As someone who subscribes to a plant-based diet (vegan), last month I answered the question about where I get protein in my diet. This month I thought I would answer the second most common question I receive: Where do you get your calcium?
Calcium is extremely important for bone health, particularly with all the concern surrounding osteoporosis. Calcium and magnesium are essential to strong bones. However, why do countries that consume more calcium than others also have higher fracture rates and osteoporosis? A 12-year study conducted by Harvard University of 78,000 women showed that those who drank milk three times per day actually had more fractures than women who rarely drank milk. How can that be?
The answer is somewhat complex. We have all been educated that we need to drink or eat dairy in order to get enough calcium in our diets. That answer is incorrect.
The recommended daily intake of calcium is 1,000 mg per day. However, calcium is found in many foods. The most healthful sources of calcium are green, leafy vegetables and legumes. Broccoli, brussel sprouts, kale and other greens are filled with calcium. Beans, such as baked beans, chick peas, tofu or other beans, have a tremendous amount of calcium. Also, legumes contain magnesium which is also important for bone growth and stability. So one of the reasons the women that rarely consumed dairy had less fractures is because they obtained their calcium from other sources.
This still doesn’t answer the entire question. Protein consumption also plays a role. Proteins are essentially acids and an overconsumption of protein in the traditional American diet drives osteoporosis. The acid we consume is neutralized by calcium carbonate (bone). So the more acid we consume, the more bone we need to breakdown (increased osteoporosis). Plant proteins don’t cause this same effect; nor do we consume the same amount of plant protein as we do animal protein.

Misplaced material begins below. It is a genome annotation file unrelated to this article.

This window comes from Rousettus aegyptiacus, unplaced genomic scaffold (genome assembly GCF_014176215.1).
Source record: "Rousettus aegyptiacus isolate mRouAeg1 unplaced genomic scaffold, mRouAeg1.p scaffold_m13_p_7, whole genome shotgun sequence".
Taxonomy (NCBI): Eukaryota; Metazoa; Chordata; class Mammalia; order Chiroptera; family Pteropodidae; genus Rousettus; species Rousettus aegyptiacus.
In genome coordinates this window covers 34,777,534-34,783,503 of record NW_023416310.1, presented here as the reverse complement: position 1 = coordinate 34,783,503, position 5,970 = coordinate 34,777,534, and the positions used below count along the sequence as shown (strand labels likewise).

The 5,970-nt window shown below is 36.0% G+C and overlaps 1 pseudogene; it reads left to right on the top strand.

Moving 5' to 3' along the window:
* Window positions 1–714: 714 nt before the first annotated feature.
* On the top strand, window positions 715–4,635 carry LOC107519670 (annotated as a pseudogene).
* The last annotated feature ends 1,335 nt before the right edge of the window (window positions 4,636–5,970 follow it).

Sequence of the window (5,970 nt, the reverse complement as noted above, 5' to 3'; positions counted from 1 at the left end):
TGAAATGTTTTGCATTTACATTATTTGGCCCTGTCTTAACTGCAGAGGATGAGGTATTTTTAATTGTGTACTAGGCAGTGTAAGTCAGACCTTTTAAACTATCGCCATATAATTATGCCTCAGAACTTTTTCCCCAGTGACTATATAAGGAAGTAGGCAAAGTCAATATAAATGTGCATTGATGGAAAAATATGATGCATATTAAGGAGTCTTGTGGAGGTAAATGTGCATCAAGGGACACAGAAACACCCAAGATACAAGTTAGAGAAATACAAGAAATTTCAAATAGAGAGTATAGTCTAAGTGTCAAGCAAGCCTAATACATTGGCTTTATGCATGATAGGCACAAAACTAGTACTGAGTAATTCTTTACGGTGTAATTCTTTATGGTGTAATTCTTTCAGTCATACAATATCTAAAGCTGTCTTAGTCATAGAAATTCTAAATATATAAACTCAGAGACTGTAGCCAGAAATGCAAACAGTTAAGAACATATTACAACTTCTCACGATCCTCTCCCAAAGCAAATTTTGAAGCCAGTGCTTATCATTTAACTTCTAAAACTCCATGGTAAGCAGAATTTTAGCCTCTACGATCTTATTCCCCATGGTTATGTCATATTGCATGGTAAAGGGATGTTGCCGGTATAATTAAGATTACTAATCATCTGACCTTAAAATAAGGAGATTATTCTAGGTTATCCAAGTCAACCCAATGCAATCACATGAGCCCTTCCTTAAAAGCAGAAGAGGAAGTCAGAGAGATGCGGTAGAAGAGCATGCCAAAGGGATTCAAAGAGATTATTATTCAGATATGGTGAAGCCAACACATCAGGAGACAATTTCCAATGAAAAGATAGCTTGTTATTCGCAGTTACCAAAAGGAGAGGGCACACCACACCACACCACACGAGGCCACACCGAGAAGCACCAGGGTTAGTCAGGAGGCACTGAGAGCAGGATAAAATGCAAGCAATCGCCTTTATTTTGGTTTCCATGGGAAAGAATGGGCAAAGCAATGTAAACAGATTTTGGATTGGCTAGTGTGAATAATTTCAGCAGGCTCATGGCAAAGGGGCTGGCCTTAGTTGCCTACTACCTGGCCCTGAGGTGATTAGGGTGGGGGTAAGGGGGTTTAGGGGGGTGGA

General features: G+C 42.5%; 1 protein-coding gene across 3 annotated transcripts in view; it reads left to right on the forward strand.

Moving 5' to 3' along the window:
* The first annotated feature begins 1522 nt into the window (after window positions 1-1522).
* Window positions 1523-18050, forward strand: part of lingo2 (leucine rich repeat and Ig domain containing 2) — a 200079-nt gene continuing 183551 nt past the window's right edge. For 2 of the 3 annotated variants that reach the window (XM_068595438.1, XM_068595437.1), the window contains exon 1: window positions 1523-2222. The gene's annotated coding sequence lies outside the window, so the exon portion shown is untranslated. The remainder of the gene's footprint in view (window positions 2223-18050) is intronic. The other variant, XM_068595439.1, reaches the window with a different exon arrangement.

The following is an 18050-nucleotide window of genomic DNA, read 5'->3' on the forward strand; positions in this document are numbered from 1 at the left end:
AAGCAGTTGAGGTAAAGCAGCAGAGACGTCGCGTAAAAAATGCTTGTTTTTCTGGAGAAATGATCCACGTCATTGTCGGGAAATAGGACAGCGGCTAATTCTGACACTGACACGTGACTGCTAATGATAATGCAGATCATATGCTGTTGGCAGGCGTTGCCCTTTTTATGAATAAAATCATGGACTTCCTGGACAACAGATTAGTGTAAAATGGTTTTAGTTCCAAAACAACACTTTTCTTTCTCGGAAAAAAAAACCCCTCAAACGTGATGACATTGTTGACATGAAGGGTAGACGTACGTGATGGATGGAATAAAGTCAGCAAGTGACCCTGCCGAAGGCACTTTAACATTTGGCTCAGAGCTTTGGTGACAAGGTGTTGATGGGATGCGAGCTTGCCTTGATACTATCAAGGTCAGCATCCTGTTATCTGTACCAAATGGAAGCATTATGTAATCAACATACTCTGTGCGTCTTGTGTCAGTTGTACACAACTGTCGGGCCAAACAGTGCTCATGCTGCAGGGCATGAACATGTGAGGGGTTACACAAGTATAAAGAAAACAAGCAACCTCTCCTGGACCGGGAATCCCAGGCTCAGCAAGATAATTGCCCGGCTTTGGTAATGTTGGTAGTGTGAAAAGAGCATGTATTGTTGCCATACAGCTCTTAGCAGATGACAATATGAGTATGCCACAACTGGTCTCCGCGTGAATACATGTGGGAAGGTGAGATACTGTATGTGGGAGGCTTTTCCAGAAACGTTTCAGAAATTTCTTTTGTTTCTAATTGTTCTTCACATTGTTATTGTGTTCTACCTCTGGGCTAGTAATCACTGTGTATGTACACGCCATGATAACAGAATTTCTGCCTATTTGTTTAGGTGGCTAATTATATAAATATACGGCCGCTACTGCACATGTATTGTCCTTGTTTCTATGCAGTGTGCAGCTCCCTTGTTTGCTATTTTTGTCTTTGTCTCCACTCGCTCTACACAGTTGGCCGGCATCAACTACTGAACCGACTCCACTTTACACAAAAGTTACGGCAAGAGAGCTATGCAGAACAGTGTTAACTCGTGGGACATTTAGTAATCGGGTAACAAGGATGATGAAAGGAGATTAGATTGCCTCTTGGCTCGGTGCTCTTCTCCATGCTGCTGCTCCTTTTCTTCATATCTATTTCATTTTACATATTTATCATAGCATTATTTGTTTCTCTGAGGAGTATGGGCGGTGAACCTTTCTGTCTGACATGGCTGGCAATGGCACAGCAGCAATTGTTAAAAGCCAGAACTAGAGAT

Lastly, a lack of vitamin D is always a concern if you aren’t consuming dairy products. That is also incorrect. Almost all the vitamin D found in dairy products is added, so dairy is not a natural source for our bodies. All of the vitamin D our bodies require can be naturally made in our skin upon exposure to sunlight. Exposing 50 percent of our bodies to natural sunlight for a mere 15 minutes three to four times per week will provide you with enough vitamin D. In fact, with optimal exposure, most people can make up to 10,000 IU of vitamin D per day. The recommended daily requirement is 800 IU per day. Plus sunlight reduces stress and improves symptoms of depression.
So if you have followed the discussion over the last two months, you can see that consuming a plant-based diet provides all the protein and calcium the human body requires. Next month we will begin discussing some of the more common health issues that plant-based diets help prevent.